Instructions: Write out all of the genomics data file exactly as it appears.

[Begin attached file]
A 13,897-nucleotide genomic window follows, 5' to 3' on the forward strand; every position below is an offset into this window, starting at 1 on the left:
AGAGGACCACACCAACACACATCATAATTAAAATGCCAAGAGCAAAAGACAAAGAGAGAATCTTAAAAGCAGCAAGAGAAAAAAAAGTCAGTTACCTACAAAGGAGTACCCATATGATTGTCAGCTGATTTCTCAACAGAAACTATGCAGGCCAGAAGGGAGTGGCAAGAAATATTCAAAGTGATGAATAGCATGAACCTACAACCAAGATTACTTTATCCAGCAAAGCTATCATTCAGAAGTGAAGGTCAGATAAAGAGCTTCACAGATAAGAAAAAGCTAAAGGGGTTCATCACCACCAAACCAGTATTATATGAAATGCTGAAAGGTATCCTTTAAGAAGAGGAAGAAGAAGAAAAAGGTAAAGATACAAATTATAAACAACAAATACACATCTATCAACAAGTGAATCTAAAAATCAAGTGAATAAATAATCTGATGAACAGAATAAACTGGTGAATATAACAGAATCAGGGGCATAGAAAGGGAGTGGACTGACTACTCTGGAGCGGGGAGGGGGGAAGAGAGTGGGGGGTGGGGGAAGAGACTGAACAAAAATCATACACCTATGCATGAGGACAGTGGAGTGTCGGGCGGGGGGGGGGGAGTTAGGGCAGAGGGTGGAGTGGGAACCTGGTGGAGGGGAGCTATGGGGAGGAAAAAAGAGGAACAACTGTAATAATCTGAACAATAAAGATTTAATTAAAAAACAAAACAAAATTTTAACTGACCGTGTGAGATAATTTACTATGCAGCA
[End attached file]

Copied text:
A 13,897-nucleotide genomic window follows, 5' to 3' on the forward strand; every position below is an offset into this window, starting at 1 on the left:
AGAGGACCACACCAACACACATCATAATTAAAATGCCAAGAGCAAAAGACAAAGAGAGAATCTTAAAAGCAGCAAGAGAAAAAAAAGTCAGTTACCTACAAAGGAGTACCCATATGATTGTCAGCTGATTTCTCAACAGAAACTATGCAGGCCAGAAGGGAGTGGCAAGAAATATTCAAAGTGATGAATAGCATGAACCTACAACCAAGATTACTTTATCCAGCAAAGCTATCATTCAGAAGTGAAGGTCAGATAAAGAGCTTCACAGATAAGAAAAAGCTAAAGGGGTTCATCACCACCAAACCAGTATTATATGAAATGCTGAAAGGTATCCTTTAAGAAGAGGAAGAAGAAGAAAAAGGTAAAGATACAAATTATAAACAACAAATACACATCTATCAACAAGTGAATCTAAAAATCAAGTGAATAAATAATCTGATGAACAGAATAAACTGGTGAATATAACAGAATCAGGGGCATAGAAAGGGAGTGGACTGACTACTCTGGAGCGGGGAGGGGGGAAGAGAGTGGGGGGTGGGGGAAGAGACTGAACAAAAATCATACACCTATGCATGAGGACAGTGGAGTGTCGGGCGGGGGGGGGGGAGTTAGGGCAGAGGGTGGAGTGGGAACCTGGTGGAGGGGAGCTATGGGGAGGAAAAAAGAGGAACAACTGTAATAATCTGAACAATAAAGATTTAATTAAAAAACAAAACAAAATTTTAACTGACCGTGTGAGATAATTTACTATGCAGCA